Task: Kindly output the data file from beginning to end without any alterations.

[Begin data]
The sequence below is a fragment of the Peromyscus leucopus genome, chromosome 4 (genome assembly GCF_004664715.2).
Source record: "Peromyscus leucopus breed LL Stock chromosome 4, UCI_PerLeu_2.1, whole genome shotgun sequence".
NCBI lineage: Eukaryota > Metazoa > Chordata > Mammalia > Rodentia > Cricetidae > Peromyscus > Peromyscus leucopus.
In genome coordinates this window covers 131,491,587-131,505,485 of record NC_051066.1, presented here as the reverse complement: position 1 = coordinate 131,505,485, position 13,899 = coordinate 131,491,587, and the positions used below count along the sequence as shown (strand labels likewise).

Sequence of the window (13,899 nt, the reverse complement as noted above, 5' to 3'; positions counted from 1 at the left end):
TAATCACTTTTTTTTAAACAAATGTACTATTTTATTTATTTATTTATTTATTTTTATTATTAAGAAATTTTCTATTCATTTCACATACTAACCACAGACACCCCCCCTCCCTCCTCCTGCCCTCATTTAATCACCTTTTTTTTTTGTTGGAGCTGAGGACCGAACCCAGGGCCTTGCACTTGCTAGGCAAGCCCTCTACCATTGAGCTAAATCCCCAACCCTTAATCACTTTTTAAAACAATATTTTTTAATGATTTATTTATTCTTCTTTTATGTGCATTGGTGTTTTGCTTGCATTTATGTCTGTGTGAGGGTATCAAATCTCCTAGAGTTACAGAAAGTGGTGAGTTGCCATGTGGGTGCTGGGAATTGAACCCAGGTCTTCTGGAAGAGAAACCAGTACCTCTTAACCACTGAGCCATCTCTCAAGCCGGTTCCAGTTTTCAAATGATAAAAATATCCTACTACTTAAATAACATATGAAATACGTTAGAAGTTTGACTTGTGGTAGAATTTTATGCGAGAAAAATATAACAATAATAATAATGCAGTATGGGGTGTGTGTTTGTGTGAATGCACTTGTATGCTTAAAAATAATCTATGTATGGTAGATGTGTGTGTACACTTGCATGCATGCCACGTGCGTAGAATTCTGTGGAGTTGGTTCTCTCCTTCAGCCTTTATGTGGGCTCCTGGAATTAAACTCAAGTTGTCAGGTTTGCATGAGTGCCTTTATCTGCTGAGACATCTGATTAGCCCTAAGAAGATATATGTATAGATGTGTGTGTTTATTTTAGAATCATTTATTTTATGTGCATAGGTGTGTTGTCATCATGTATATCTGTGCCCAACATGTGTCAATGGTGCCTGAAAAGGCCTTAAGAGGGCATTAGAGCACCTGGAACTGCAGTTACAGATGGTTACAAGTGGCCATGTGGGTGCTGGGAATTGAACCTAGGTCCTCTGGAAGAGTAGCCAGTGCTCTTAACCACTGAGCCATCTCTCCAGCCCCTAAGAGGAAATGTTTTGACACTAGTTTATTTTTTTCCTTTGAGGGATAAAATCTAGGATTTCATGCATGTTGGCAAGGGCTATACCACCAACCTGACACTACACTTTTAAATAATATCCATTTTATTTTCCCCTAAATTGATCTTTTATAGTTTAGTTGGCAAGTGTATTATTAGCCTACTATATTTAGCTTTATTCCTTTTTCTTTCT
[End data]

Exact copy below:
The sequence below is a fragment of the Peromyscus leucopus genome, chromosome 4 (genome assembly GCF_004664715.2).
Source record: "Peromyscus leucopus breed LL Stock chromosome 4, UCI_PerLeu_2.1, whole genome shotgun sequence".
NCBI lineage: Eukaryota > Metazoa > Chordata > Mammalia > Rodentia > Cricetidae > Peromyscus > Peromyscus leucopus.
In genome coordinates this window covers 131,491,587-131,505,485 of record NC_051066.1, presented here as the reverse complement: position 1 = coordinate 131,505,485, position 13,899 = coordinate 131,491,587, and the positions used below count along the sequence as shown (strand labels likewise).

Sequence of the window (13,899 nt, the reverse complement as noted above, 5' to 3'; positions counted from 1 at the left end):
TAATCACTTTTTTTTAAACAAATGTACTATTTTATTTATTTATTTATTTATTTTTATTATTAAGAAATTTTCTATTCATTTCACATACTAACCACAGACACCCCCCCTCCCTCCTCCTGCCCTCATTTAATCACCTTTTTTTTTTGTTGGAGCTGAGGACCGAACCCAGGGCCTTGCACTTGCTAGGCAAGCCCTCTACCATTGAGCTAAATCCCCAACCCTTAATCACTTTTTAAAACAATATTTTTTAATGATTTATTTATTCTTCTTTTATGTGCATTGGTGTTTTGCTTGCATTTATGTCTGTGTGAGGGTATCAAATCTCCTAGAGTTACAGAAAGTGGTGAGTTGCCATGTGGGTGCTGGGAATTGAACCCAGGTCTTCTGGAAGAGAAACCAGTACCTCTTAACCACTGAGCCATCTCTCAAGCCGGTTCCAGTTTTCAAATGATAAAAATATCCTACTACTTAAATAACATATGAAATACGTTAGAAGTTTGACTTGTGGTAGAATTTTATGCGAGAAAAATATAACAATAATAATAATGCAGTATGGGGTGTGTGTTTGTGTGAATGCACTTGTATGCTTAAAAATAATCTATGTATGGTAGATGTGTGTGTACACTTGCATGCATGCCACGTGCGTAGAATTCTGTGGAGTTGGTTCTCTCCTTCAGCCTTTATGTGGGCTCCTGGAATTAAACTCAAGTTGTCAGGTTTGCATGAGTGCCTTTATCTGCTGAGACATCTGATTAGCCCTAAGAAGATATATGTATAGATGTGTGTGTTTATTTTAGAATCATTTATTTTATGTGCATAGGTGTGTTGTCATCATGTATATCTGTGCCCAACATGTGTCAATGGTGCCTGAAAAGGCCTTAAGAGGGCATTAGAGCACCTGGAACTGCAGTTACAGATGGTTACAAGTGGCCATGTGGGTGCTGGGAATTGAACCTAGGTCCTCTGGAAGAGTAGCCAGTGCTCTTAACCACTGAGCCATCTCTCCAGCCCCTAAGAGGAAATGTTTTGACACTAGTTTATTTTTTTCCTTTGAGGGATAAAATCTAGGATTTCATGCATGTTGGCAAGGGCTATACCACCAACCTGACACTACACTTTTAAATAATATCCATTTTATTTTCCCCTAAATTGATCTTTTATAGTTTAGTTGGCAAGTGTATTATTAGCCTACTATATTTAGCTTTATTCCTTTTTCTTTCT